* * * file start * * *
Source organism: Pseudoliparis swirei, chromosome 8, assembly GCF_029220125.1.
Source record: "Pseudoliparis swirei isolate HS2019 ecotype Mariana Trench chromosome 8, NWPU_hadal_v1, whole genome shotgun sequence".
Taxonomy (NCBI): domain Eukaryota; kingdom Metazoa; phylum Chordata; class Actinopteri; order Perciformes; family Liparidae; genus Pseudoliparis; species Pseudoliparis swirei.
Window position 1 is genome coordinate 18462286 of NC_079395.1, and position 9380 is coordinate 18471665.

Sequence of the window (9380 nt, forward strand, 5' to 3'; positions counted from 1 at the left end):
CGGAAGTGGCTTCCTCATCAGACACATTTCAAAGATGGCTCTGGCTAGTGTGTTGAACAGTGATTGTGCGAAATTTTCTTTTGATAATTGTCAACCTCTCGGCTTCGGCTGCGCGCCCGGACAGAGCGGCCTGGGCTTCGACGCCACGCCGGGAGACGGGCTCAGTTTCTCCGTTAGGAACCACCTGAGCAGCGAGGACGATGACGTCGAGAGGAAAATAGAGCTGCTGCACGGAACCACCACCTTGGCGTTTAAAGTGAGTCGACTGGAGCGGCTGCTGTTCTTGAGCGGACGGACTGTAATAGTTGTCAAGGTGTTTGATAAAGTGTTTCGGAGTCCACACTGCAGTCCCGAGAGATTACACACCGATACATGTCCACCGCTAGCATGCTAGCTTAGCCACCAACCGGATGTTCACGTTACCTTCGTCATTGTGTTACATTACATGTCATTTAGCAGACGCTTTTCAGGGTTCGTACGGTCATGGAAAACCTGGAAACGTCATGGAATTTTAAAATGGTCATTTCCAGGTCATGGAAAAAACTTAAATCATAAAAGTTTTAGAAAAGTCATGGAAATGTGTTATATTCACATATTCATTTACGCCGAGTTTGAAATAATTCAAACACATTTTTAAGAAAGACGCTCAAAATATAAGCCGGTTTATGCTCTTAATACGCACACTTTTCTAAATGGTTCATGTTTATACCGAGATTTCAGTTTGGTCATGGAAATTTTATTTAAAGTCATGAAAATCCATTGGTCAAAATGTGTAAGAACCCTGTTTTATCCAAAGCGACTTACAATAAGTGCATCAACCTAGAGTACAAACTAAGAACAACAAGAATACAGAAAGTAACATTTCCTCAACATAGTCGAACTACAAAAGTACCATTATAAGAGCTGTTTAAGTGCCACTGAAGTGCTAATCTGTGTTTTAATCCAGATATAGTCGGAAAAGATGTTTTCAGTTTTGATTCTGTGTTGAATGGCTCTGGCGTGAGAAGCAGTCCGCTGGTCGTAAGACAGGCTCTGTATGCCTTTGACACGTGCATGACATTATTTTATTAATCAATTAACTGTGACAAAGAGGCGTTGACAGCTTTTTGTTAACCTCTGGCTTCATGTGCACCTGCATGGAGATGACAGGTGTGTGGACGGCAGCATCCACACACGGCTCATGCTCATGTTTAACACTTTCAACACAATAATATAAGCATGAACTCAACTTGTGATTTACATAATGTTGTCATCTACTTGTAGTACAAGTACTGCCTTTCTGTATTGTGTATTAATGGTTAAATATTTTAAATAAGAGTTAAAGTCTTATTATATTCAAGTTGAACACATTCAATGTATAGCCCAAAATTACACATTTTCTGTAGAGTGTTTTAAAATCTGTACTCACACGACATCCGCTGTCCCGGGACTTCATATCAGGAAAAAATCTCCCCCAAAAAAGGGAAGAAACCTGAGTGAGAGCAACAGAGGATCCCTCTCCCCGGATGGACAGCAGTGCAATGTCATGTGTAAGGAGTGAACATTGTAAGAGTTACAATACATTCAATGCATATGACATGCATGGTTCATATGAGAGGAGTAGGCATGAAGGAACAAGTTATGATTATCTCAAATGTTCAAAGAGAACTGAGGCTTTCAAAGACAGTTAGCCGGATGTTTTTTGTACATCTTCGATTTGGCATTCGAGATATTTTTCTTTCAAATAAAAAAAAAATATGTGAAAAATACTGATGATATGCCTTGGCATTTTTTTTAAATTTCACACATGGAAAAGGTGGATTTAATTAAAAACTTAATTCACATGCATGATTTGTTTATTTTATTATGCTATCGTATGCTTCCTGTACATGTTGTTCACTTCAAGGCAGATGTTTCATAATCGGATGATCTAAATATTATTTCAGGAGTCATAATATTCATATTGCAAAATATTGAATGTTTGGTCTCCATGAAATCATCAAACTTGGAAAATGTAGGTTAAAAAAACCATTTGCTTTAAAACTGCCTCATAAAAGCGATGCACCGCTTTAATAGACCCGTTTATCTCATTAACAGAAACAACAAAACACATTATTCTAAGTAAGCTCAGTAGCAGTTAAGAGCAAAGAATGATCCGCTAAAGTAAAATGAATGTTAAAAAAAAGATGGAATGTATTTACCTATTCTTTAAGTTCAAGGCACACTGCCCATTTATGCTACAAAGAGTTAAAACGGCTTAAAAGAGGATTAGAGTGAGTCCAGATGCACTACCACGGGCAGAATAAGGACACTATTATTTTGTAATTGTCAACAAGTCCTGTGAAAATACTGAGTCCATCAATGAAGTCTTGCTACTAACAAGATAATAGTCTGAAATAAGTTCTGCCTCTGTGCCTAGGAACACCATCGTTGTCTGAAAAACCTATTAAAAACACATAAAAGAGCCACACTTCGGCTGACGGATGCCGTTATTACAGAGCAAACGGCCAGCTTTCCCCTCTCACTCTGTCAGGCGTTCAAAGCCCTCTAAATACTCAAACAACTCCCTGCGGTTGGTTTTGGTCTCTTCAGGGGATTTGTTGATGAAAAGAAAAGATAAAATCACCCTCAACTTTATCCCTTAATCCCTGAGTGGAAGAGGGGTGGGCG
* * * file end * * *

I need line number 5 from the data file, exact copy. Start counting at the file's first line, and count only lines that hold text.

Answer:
Sequence of the window (9380 nt, forward strand, 5' to 3'; positions counted from 1 at the left end):